Choosy with words in Salary Surveys: split-ballot experiment - March 01, 2016

Writing good survey questions is complex. Careful decisions need to be made, in particular as regards the wording. Obviously a question can be asked in numerous ways. Each way however, may differ when it comes to being understood, e.g. some wordings may be more familiar than others. Previous studies have shown that unfamiliar terms can induce survey break-off and reduce response quality. How to deal with that problem?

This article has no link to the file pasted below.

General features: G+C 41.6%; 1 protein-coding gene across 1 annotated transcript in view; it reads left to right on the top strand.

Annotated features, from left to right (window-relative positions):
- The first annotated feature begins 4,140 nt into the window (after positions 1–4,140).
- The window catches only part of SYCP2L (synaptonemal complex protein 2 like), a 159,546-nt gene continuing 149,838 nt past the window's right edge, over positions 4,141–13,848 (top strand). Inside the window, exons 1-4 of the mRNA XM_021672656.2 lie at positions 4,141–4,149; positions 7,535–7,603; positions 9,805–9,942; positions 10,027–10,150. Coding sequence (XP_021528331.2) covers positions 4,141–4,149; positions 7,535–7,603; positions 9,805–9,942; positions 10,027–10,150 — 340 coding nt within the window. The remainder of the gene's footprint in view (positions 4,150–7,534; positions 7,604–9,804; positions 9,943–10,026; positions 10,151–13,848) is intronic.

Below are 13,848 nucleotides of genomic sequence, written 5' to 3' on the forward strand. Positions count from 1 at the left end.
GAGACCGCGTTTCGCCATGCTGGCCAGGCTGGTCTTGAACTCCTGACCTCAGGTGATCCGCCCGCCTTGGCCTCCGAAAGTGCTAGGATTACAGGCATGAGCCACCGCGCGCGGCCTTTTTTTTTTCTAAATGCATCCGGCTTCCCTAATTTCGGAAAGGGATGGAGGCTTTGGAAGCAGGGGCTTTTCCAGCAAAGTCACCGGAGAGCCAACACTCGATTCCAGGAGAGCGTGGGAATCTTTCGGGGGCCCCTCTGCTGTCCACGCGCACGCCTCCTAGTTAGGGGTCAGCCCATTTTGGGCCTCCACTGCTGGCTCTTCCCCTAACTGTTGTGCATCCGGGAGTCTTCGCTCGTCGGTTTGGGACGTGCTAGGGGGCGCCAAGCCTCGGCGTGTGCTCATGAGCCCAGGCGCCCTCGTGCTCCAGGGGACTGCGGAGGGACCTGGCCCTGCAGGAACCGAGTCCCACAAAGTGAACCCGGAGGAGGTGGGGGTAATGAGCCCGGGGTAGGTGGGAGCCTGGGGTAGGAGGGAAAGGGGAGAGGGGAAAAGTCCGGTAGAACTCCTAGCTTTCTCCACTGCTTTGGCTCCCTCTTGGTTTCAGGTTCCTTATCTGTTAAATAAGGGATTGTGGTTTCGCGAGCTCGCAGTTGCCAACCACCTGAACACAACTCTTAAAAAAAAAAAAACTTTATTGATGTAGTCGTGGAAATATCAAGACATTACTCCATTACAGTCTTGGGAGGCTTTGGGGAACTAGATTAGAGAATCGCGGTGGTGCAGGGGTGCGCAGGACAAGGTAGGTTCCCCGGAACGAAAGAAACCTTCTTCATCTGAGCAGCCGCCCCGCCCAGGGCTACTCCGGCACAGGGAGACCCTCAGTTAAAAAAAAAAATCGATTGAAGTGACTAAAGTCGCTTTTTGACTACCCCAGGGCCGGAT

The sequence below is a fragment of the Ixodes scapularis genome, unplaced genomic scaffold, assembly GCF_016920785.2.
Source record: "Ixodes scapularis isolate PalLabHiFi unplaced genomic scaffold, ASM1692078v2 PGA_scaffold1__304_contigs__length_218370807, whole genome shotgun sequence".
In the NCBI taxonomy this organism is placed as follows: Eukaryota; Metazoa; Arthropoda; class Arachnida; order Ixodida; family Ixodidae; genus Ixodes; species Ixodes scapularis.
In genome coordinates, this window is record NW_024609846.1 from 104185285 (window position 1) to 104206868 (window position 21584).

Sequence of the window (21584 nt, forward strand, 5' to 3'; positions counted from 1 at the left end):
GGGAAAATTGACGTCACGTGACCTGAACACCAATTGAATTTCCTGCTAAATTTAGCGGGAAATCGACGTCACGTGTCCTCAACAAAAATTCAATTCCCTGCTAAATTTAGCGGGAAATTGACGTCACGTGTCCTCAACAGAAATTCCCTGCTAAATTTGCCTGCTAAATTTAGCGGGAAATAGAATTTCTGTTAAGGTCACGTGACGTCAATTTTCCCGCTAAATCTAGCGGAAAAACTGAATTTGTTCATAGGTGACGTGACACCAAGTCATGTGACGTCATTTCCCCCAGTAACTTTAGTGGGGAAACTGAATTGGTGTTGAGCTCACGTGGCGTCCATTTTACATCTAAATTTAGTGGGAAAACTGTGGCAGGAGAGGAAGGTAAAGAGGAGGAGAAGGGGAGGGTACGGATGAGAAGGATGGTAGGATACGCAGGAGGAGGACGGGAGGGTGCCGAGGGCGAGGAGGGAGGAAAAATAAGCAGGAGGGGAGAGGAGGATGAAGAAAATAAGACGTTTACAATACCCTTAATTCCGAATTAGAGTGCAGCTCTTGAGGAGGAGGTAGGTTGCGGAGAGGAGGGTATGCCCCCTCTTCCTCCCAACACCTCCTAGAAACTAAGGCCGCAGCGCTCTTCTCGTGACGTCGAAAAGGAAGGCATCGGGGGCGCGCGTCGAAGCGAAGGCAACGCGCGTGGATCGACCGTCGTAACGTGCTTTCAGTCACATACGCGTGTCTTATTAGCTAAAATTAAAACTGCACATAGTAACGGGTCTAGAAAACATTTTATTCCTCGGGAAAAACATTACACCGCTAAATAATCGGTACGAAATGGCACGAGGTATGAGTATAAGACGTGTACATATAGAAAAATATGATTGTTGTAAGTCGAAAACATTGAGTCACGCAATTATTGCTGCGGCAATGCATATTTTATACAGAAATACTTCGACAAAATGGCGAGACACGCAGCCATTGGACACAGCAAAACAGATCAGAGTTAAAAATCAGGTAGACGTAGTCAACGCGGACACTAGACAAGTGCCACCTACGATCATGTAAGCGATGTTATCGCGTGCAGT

One way to deal with the choice of words is to count how often particular words are used in books, newspapers, magazines and on the internet. WageIndicator used these frequencies to evaluate the Wageindicator questionnaire, both the English and Slovenian language version. We checked the frequency of all nouns, verbs, adjectives and adverbs and made a list of all words with a frequency in the lower 25%. For these we looked up synonyms and other possible alternatives, at the word and phrase level. Next we prepared a selection of wordings that could/should be improved and created an alternative questionnaire using these. Then, in Febraury 2016, we started a split-ballot experiment. Half of the respondents now receive the old questionnaire and the other half the 'improved' version. The results of the experiment will help us understand the relation between wording familiarity and response quality. Hopefully the experiment will contribute to (even more) clearly understood language in all WageIndicator questionnaires.


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